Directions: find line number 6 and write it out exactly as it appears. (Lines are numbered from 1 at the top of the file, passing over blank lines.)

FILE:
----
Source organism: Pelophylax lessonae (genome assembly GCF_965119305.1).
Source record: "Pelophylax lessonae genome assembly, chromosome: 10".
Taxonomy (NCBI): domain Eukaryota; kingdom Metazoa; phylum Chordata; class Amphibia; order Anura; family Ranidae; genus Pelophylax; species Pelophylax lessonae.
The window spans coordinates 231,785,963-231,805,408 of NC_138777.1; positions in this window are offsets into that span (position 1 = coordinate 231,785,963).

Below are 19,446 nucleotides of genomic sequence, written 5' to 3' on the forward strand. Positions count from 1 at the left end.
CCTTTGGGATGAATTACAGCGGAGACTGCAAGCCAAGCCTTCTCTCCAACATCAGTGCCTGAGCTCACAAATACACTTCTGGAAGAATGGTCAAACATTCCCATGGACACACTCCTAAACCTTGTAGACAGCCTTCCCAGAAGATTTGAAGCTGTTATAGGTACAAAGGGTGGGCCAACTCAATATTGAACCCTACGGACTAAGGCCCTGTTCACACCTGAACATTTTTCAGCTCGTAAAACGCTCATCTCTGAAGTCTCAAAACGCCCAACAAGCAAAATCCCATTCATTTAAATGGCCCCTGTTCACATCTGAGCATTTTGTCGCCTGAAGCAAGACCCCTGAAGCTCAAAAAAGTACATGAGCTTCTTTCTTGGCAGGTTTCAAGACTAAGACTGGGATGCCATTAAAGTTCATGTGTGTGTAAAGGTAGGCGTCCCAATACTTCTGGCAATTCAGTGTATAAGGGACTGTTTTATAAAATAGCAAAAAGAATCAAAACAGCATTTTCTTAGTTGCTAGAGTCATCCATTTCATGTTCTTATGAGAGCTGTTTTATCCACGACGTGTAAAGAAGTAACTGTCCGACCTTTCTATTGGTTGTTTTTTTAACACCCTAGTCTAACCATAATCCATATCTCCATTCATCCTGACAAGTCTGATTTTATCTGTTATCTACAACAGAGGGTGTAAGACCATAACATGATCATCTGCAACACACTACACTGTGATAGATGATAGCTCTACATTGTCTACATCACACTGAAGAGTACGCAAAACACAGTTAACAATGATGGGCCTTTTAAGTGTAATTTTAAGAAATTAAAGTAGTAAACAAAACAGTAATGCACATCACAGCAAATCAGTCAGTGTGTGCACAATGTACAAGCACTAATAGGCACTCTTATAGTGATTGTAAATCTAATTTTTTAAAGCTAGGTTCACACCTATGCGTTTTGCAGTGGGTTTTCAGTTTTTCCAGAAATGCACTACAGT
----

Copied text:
CCTTTGGGATGAATTACAGCGGAGACTGCAAGCCAAGCCTTCTCTCCAACATCAGTGCCTGAGCTCACAAATACACTTCTGGAAGAATGGTCAAACATTCCCATGGACACACTCCTAAACCTTGTAGACAGCCTTCCCAGAAGATTTGAAGCTGTTATAGGTACAAAGGGTGGGCCAACTCAATATTGAACCCTACGGACTAAGGCCCTGTTCACACCTGAACATTTTTCAGCTCGTAAAACGCTCATCTCTGAAGTCTCAAAACGCCCAACAAGCAAAATCCCATTCATTTAAATGGCCCCTGTTCACATCTGAGCATTTTGTCGCCTGAAGCAAGACCCCTGAAGCTCAAAAAAGTACATGAGCTTCTTTCTTGGCAGGTTTCAAGACTAAGACTGGGATGCCATTAAAGTTCATGTGTGTGTAAAGGTAGGCGTCCCAATACTTCTGGCAATTCAGTGTATAAGGGACTGTTTTATAAAATAGCAAAAAGAATCAAAACAGCATTTTCTTAGTTGCTAGAGTCATCCATTTCATGTTCTTATGAGAGCTGTTTTATCCACGACGTGTAAAGAAGTAACTGTCCGACCTTTCTATTGGTTGTTTTTTTAACACCCTAGTCTAACCATAATCCATATCTCCATTCATCCTGACAAGTCTGATTTTATCTGTTATCTACAACAGAGGGTGTAAGACCATAACATGATCATCTGCAACACACTACACTGTGATAGATGATAGCTCTACATTGTCTACATCACACTGAAGAGTACGCAAAACACAGTTAACAATGATGGGCCTTTTAAGTGTAATTTTAAGAAATTAAAGTAGTAAACAAAACAGTAATGCACATCACAGCAAATCAGTCAGTGTGTGCACAATGTACAAGCACTAATAGGCACTCTTATAGTGATTGTAAATCTAATTTTTTAAAGCTAGGTTCACACCTATGCGTTTTGCAGTGGGTTTTCAGTTTTTCCAGAAATGCACTACAGT